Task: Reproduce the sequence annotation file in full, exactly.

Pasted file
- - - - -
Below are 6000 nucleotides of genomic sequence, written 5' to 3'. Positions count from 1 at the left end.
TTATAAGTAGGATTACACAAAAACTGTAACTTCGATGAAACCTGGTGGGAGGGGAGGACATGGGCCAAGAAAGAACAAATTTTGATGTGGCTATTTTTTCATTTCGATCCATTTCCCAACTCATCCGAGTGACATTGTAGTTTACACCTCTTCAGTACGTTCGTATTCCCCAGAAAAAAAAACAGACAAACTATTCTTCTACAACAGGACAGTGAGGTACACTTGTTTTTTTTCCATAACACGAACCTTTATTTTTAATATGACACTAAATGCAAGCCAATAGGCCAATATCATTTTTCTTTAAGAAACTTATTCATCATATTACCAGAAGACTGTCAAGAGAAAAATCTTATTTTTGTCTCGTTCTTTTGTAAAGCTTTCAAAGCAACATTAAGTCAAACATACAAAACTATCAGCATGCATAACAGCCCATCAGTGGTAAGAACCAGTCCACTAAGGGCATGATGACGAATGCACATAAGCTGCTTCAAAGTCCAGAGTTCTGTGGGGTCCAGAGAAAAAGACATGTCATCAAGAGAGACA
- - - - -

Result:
Below are 6000 nucleotides of genomic sequence, written 5' to 3'. Positions count from 1 at the left end.
TTATAAGTAGGATTACACAAAAACTGTAACTTCGATGAAACCTGGTGGGAGGGGAGGACATGGGCCAAGAAAGAACAAATTTTGATGTGGCTATTTTTTCATTTCGATCCATTTCCCAACTCATCCGAGTGACATTGTAGTTTACACCTCTTCAGTACGTTCGTATTCCCCAGAAAAAAAAACAGACAAACTATTCTTCTACAACAGGACAGTGAGGTACACTTGTTTTTTTTCCATAACACGAACCTTTATTTTTAATATGACACTAAATGCAAGCCAATAGGCCAATATCATTTTTCTTTAAGAAACTTATTCATCATATTACCAGAAGACTGTCAAGAGAAAAATCTTATTTTTGTCTCGTTCTTTTGTAAAGCTTTCAAAGCAACATTAAGTCAAACATACAAAACTATCAGCATGCATAACAGCCCATCAGTGGTAAGAACCAGTCCACTAAGGGCATGATGACGAATGCACATAAGCTGCTTCAAAGTCCAGAGTTCTGTGGGGTCCAGAGAAAAAGACATGTCATCAAGAGAGACA